If you love this country, you should sing “Rule, Britannia!”, not just at the Proms but all the time. Sing it around Sainsbury’s, and when they ask if you have a Nectar card (even though answering would interrupt the anthem, the unpatriotic scum) carry on anyway. Then sing it all day while you’re at work, even if you’re a heart surgeon. And learn to snore to the tune of “Rule, Britannia!” so you can carry on in your sleep and not spend the night being a traitor.
You can understand why some people are disgusted at the suggestion that the song should be banned, even if that proposal has been made by no one at all. Because one day someone might make that suggestion, and that’s disgusting.
Luckily, some of our newspapers and politicians are brave enough to defend our great patriotic anthems from liberal song-banning types who don’t even have the courage to exist.
This is their greatest skill, fighting off daft politically correct ideas that don’t exist. Next week the Daily Mail headline will say: “Now local councils ban Twiglets, in case they’re accidentally arranged on a plate in such a way they spell something in Arabic that offends Muslims”.
Or “BBC to cancel Strictly Come Dancing, as Greta Thunberg could possibly claim Claudia Winkleman’s hair adds to carbon emissions”.
This is often the defence of the empire, and it should make us proud to be British that we abolished something dreadful that we were doing.
No one complains about countries like Andorra and Iceland, but they’ve never abolished their slave trade, have they? Pedantic types might point out that’s because they never had one, but it’s this sort of bureaucratic meddling that meant we had to leave the EU.
In fact, Britain only started its slave trade so we could abolish it because that’s how committed we were to ending slavery.
When we sent ships to Africa to round up half the people there and put them in chains, we explained very carefully: “This is so we can stop doing it in a few hundred years. So you see, it’s for your own benefit.”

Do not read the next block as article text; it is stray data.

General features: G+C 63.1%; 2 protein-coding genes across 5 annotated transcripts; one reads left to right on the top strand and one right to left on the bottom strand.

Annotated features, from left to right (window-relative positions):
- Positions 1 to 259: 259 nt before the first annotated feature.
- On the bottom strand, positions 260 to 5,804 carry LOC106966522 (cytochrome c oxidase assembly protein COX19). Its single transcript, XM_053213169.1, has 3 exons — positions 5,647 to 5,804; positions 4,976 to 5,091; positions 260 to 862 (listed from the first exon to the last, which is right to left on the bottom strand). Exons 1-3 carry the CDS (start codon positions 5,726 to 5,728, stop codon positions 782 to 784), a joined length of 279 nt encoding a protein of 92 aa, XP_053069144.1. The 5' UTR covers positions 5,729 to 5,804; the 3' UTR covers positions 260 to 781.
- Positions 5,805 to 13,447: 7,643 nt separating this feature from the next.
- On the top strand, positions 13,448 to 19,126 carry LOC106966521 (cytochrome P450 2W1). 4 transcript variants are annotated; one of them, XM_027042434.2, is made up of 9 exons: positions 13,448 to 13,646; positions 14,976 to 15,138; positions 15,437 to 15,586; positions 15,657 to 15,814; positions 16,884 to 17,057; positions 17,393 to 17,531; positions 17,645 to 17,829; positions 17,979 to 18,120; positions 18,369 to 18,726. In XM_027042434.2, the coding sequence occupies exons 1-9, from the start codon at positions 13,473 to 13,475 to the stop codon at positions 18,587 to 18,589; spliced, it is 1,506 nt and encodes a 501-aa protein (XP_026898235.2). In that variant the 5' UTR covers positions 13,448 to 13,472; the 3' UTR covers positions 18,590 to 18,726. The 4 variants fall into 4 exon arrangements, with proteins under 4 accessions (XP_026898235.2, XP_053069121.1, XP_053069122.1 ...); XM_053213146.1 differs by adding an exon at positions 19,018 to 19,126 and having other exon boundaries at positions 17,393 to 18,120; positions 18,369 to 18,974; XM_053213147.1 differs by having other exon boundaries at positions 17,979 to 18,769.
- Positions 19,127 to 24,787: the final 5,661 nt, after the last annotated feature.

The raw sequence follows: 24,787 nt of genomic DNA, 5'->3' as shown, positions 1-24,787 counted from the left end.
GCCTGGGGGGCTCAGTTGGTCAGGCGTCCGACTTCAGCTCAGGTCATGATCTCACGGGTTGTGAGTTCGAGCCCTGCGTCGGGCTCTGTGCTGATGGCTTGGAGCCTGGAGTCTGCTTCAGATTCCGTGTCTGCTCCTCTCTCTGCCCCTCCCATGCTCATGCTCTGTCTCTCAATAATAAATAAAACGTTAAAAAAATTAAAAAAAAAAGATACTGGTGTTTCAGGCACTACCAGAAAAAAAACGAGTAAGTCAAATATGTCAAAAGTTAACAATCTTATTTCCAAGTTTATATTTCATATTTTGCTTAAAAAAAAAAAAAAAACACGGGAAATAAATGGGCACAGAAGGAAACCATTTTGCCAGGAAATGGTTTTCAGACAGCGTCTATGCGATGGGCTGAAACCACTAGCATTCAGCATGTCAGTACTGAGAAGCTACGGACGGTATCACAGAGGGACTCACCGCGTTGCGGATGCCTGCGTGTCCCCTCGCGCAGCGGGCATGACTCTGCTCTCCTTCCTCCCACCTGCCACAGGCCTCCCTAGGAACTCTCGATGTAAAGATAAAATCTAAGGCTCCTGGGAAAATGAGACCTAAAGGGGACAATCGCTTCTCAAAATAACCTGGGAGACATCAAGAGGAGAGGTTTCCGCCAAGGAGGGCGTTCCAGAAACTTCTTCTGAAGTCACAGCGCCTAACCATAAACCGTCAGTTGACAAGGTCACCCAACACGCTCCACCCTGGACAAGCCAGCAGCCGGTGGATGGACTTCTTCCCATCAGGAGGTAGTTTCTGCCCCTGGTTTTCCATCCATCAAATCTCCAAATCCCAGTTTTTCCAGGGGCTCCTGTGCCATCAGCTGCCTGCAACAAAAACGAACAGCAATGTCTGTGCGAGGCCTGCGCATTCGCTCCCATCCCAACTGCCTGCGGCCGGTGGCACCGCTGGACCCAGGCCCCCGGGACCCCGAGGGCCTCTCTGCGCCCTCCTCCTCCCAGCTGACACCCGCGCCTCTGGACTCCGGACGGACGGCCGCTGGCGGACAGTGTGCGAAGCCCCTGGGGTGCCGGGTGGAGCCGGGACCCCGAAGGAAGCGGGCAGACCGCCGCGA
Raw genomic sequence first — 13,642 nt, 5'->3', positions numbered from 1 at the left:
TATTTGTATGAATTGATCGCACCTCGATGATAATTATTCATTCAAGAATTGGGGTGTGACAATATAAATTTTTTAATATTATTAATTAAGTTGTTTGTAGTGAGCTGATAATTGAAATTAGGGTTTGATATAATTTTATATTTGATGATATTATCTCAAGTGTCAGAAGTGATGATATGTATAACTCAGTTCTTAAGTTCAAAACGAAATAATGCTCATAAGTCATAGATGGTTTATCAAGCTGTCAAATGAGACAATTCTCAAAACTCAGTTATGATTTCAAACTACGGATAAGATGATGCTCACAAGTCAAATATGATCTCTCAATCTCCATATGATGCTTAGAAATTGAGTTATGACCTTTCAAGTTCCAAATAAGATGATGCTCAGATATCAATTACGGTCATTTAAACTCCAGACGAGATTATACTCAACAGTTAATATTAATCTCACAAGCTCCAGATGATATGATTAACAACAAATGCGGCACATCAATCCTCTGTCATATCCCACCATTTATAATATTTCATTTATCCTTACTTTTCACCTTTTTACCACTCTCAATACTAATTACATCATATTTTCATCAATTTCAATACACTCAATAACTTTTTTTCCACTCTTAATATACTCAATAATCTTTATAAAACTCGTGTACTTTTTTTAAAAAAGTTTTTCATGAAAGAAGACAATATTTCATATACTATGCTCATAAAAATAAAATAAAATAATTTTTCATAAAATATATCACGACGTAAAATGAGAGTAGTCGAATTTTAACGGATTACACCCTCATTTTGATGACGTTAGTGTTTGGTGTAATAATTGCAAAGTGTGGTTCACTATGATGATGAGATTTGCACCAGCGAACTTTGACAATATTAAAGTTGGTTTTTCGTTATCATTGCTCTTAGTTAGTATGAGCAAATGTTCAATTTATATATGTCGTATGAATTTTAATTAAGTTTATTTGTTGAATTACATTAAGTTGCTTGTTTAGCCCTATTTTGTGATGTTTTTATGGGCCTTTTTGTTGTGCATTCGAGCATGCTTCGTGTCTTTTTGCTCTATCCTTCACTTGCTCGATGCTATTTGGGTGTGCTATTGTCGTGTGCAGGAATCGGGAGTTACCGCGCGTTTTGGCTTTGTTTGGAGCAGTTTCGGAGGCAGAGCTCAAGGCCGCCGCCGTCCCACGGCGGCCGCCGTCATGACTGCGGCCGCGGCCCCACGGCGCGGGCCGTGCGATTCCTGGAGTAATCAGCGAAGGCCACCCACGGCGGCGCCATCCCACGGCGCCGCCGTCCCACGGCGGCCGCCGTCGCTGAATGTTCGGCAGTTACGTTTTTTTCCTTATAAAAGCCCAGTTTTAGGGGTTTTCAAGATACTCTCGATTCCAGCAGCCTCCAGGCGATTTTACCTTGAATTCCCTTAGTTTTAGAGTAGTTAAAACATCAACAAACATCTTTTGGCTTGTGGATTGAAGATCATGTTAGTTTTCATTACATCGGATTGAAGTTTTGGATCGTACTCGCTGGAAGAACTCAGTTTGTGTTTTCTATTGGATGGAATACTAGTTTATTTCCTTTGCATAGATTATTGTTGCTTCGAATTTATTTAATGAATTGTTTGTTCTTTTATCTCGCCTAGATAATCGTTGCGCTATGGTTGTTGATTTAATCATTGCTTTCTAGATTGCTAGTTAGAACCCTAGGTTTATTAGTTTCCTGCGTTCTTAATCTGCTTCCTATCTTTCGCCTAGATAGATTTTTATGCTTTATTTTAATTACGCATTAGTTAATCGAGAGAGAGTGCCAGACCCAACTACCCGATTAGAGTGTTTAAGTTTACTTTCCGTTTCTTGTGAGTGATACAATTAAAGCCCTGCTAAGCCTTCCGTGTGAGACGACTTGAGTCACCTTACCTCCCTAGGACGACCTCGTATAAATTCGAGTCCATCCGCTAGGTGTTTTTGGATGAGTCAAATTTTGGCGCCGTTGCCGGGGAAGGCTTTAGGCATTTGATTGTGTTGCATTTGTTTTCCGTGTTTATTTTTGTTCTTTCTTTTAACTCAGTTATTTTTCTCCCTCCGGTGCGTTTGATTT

This also explains why we captured India, so we could give them all the fun of getting it back.
It’s also why we should honour Fred West. Because he’s the brave soul who stopped murdering his relatives and burying them in the garden. How dare people criticise him, when they’ve never gone to all the trouble he went through? They’re willing to condemn him but I bet they’ve never even got round to buying a shovel.
All of that is lost on these people, so now we see headlines such as: “Now Royal Ascot considers axing Rule, Britannia! amid fears of backlash over ‘racism’.”
The newspaper doesn’t say who or what this backlash is. But you can understand why Royal Ascot must be afraid of bullying, maybe from an unspecified person who wrote something on Twitter, when they’re a simple struggling institution backed up by people with no profile, such as the Queen.
It must be so intimidating if you’re running a small event like Royal Ascot, that relies on local funding and help from volunteers, and some powerful figure on Twitter such as @AnarchistPete5GmadeofcustardNotallowedoutuntil2067 suggests he doesn’t want you to sing a song.
This is why we should be grateful that Nigel Farage announced he’s going to carry on singing it. Thank the Lord someone is courageous enough to sing the song no one has suggested he shouldn’t be allowed to sing.
Nelson Mandela was prepared to make sacrifices, but even he wasn’t prepared to go as far as singing a song he was allowed to sing.
Next week, Farage will tell us he’s planning to have a boiled egg, and he’ll film himself at the table shouting: “I will have this egg and no one is going to tell me I can’t. If some idiot from Brussels tells me I have to eat asparagus instead, I shall ignore them, because I love Britain.”
Maybe Farage’s heroic stand will spark a movement, in which brave souls dare to sing other songs they’re allowed to sing. Pub bands will announce solemnly: “We will now do something we feel very strongly about, and play ‘Come on Eileen’. No one has said we shouldn’t, so we’re going to play it anyway, and if we’re arrested, that’s a risk we’re prepared to take.”
So Farage should sing away defiantly, and try to get his version into the charts, maybe with a medley of Morrissey songs on the B-side.
Because you can see why anyone would be stirred by “Rule, Britannia!”. The famous line tells us “Britannia rules the waves”. This is a wonderfully accurate description of Britain’s current standing, in which Britain’s empire now rules at least nine waves out from Bournemouth, and a further five waves of the North Sea between Bridlington and Scarborough.
In the same spirit, Italy should have an anthem that goes “Rome will rule forever, on the sea and on the land, As our aqueducts are clever, and all Christian shite is banned.”
But the song may be more apt for Farage than he realises. It was originally composed for Prince Frederick in 1740, because the prince was German and he wanted to convince people he felt truly British.
So Farage, with his French name and German wife, will bellow the words and truly capture the marvellously irrational spirit of self-loathing that made Prince Frederick so joyous to sing it 280 years ago.